NFL To Pay TV Providers: A Different Kind Of TV Everywhere World?

Is the owner of the best-rated TV show sending a signal to pay TV providers that it might be changing the game in future years?

With a deal in which CBS will stream seven more NFL games this season on digital platforms, the NFL seems to be testing the waters for a different kind of TV Everywhere world

That’s because viewers won’t need to be “authenticated” — or to prove they are regular monthly paying customers of cable, satellite, or telco TV providers.

‘TV Everywhere’ is a nice marketing line derived from pay TV providers. It suggests that not only is media stuff available from pay TV providers on every platform and device, but as if, in part, it could be free. That isn’t the case.

NFL games offered in this manner aren’t new. The last two Super Bowls were accessible by consumers -- with no need for authentication or payment. For those big events, there was little to worry about: Traditional TV viewers view the big Super Bowl event typically among friends/family in big parties. A big TV event needs a big screen.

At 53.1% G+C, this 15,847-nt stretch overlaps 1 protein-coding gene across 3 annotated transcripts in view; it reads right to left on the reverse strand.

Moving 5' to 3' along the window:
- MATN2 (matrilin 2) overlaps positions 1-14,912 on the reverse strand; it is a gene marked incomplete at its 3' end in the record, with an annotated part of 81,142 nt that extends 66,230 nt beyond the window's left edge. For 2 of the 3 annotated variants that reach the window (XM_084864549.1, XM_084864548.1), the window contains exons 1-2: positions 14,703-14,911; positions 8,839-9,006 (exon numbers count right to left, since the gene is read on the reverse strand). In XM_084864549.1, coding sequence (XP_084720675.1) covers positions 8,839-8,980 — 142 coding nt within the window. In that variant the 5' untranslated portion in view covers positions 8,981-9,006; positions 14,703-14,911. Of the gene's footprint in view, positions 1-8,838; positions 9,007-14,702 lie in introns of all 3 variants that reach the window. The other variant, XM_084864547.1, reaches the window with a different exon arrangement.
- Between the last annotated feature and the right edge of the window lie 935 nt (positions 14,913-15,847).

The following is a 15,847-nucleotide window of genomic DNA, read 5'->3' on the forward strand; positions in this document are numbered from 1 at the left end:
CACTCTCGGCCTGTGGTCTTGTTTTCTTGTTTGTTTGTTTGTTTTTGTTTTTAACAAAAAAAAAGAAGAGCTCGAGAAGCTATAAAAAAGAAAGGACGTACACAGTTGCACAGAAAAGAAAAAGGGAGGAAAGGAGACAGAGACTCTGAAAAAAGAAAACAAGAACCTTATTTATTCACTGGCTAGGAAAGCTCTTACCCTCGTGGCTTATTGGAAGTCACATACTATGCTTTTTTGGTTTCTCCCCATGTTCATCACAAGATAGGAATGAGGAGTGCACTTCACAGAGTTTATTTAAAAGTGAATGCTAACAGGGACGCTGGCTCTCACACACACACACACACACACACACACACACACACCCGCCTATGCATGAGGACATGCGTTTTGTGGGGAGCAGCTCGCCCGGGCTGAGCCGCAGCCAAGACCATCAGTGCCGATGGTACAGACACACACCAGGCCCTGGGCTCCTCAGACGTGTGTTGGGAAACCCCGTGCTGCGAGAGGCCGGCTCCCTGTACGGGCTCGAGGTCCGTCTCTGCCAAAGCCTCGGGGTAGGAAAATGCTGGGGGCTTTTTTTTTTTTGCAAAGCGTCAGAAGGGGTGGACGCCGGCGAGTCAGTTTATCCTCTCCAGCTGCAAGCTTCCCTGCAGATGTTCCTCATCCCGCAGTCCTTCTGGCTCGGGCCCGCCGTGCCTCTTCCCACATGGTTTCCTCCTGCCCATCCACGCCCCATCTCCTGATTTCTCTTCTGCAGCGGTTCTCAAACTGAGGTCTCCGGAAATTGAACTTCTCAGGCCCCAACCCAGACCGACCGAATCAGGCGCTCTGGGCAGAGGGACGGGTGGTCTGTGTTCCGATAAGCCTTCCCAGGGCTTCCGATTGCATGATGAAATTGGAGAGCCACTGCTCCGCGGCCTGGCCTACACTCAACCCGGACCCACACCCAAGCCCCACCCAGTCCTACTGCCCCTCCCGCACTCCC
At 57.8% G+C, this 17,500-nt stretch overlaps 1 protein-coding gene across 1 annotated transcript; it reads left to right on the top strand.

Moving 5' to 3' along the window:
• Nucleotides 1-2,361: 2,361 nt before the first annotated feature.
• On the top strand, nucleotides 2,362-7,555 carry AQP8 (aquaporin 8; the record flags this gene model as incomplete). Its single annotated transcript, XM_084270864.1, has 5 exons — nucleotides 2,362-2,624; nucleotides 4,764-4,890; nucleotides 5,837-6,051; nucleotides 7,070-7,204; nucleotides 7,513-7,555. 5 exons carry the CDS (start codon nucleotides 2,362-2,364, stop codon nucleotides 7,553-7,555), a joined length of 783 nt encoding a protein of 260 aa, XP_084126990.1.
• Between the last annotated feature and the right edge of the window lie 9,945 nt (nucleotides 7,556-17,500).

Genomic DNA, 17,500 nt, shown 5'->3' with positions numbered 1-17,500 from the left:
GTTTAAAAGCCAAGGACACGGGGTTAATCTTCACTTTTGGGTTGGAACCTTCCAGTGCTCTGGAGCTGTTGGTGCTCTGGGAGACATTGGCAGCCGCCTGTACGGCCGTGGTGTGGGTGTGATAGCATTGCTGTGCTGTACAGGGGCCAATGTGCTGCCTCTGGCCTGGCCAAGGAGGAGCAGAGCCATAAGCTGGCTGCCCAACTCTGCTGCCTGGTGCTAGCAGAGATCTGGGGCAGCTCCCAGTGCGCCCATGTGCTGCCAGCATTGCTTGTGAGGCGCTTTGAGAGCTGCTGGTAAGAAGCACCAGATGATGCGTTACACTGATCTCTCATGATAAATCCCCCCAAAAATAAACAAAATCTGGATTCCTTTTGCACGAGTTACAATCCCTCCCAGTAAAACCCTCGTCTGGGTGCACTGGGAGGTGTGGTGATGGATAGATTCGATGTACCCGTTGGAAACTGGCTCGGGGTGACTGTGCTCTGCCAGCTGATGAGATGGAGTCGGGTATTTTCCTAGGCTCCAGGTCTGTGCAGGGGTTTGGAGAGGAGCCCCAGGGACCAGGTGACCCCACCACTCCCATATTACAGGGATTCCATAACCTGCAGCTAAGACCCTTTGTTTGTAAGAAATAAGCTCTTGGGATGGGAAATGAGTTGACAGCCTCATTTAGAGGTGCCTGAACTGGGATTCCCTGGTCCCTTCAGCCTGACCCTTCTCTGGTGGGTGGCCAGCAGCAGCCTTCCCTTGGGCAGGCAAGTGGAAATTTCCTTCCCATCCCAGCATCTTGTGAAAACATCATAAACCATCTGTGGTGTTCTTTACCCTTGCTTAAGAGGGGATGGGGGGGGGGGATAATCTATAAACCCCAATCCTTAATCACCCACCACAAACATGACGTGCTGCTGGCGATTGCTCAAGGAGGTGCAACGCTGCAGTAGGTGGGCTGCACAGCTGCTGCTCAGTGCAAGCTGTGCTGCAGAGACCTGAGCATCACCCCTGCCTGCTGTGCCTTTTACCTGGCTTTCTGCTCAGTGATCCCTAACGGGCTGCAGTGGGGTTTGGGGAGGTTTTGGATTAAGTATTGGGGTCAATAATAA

The NFL is also making available these seven streaming games -- two regular season games, four AFC playoff games, and the next Super Bowl -- on mobile devices, tablets, desktops, and laptops, as well as on connected TV devices. Sounds  not only like TV Everywhere, but TV Free Everywhere.

NFL has been smart strategically. Five of the seven streaming games are high-rated. While some will be watching online, those heavily viewed games typically need big TV screens -- and that comes on traditional TV screens.

For example, this year’s Super Bowl, on NBC in February, pulled in another traditional TV viewing record -- 114.4 million viewers according to Nielsen. But streaming of the game was at 2.5 million viewers -- a nice number, but not eye-opening, and one that was up 9% versus the year before.

Right now the NFL benefits handsomely from the traditional TV ecosystem. TV networks get huge revenues in terms of retransmission/carriage fees from pay TV providers, which, in turn, helps pay for the billions in rights fee to the NFL.

No matter. It seems the NFL continues to flex its athlete negotiating muscles -- in somewhat of a touchdown celebration a player might make.

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